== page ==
Continuing Education
Professional Development Hour (PDH)
 
0.50

Facility development processes for high-demand academic programs and enrollment growth

Campus space and facility planning decisions now require a shift in thinking towards buildings, space, and assets that generate revenues through enrollment and add long-term value, and engineering programs are the low-hanging fruit for growth in the near- to long-term future. This session illustrates the process that Southern New Hampshire University embarked on to create a new engineering school and supporting facilities from scratch. Session leaders detail facility expectations for today’s engineering programs, methods to balance traditional and competency-based learning, and considerations to merge traditionally-trained faculty into highly flexible, generic spaces. They compare detailed benchmarking metrics from tours at six institutions. 

Continuing Education
American Institute of Architects (AIA)
 
1.00
Professional Development Hour (PDH)
 
1.00

Ten steps to transform outdated libraries into 21st century learning environments

Libraries are changing rapidly from places to store and access information individually to places to connect, create, and collaborate. In response, campuses are looking to add study and instructional spaces, consolidate academic services, and renew existing buildings. Looking across a half-dozen case studies ranging from top liberal arts colleges to major public research universities, Elliot Felix and Amanda Wirth guide participants through a process they can use on their campuses including conducting research, establishing a vision, forecasting needs, rationalizing the spaces and services across locations and within buildings, and identifying phases and pilots. Institutions can create flexible long-term plans that produce measurable results in the near-term.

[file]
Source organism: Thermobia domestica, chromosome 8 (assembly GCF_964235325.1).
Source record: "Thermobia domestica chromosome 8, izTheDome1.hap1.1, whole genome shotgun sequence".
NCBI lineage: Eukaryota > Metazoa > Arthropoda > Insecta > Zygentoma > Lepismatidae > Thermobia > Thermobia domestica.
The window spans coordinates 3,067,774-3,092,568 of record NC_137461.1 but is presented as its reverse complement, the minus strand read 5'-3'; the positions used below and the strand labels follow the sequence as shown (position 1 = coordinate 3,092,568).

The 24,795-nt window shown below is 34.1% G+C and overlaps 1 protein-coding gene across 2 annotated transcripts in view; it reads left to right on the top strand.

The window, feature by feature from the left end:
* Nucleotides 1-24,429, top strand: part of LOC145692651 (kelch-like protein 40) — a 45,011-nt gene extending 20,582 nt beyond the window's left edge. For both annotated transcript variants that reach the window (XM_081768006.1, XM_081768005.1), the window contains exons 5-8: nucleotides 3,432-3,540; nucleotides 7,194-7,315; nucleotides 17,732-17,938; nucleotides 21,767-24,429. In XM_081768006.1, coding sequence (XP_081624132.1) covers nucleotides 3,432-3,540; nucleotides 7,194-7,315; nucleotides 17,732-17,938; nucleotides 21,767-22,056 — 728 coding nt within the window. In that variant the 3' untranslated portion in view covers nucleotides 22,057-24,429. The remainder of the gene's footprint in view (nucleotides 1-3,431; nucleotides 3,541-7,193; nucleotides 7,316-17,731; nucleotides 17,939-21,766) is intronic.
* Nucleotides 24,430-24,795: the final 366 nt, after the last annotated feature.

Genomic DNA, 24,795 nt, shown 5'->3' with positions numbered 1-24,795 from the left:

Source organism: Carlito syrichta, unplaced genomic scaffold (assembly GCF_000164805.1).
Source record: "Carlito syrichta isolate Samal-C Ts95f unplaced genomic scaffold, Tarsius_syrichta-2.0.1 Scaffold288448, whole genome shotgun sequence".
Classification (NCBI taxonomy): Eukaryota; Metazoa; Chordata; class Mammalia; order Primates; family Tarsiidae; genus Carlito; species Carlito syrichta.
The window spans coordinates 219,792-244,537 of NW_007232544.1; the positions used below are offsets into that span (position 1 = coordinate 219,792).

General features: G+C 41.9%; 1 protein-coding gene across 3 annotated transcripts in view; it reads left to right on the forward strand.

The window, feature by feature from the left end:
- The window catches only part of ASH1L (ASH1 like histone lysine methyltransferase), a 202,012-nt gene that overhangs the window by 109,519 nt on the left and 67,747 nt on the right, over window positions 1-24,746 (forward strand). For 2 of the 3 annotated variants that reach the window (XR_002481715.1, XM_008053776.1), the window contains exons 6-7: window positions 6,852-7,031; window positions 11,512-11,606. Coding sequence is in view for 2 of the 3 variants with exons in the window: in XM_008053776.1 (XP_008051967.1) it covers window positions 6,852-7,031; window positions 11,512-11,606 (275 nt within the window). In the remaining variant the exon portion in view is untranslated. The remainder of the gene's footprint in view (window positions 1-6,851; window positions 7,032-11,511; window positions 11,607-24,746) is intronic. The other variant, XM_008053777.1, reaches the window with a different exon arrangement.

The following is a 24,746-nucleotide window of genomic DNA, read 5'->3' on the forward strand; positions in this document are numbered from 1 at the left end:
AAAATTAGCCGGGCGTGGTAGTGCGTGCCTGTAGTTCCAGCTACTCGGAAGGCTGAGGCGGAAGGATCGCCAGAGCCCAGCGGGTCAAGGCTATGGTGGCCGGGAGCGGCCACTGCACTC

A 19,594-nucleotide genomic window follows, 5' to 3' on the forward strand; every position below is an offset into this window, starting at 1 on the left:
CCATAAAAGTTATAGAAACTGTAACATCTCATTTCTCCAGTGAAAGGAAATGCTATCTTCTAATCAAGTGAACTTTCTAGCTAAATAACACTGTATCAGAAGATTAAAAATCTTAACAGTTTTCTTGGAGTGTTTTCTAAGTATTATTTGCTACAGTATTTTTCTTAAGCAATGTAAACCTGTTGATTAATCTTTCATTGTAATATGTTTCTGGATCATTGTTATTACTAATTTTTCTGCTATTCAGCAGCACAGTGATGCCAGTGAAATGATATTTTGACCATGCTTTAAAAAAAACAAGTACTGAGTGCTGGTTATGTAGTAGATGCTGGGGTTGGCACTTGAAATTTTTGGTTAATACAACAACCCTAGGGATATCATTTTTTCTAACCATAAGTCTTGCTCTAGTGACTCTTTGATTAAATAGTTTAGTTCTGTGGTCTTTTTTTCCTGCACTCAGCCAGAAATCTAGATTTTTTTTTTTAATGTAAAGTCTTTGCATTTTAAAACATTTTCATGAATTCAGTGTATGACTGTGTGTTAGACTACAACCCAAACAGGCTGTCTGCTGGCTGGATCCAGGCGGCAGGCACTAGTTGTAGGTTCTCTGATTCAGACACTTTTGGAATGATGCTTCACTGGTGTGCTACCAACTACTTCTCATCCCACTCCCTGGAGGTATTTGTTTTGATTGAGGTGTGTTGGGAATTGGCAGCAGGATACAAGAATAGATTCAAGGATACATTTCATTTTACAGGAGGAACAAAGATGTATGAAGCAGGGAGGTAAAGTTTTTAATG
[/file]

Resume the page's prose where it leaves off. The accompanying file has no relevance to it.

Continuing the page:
Continuing Education
American Institute of Architects (AIA)
 
1.00
Professional Development Hour (PDH)
 
1.00

Critical vibration control strategies for nanolithography, e-beam metrology and high-sensitivity instruments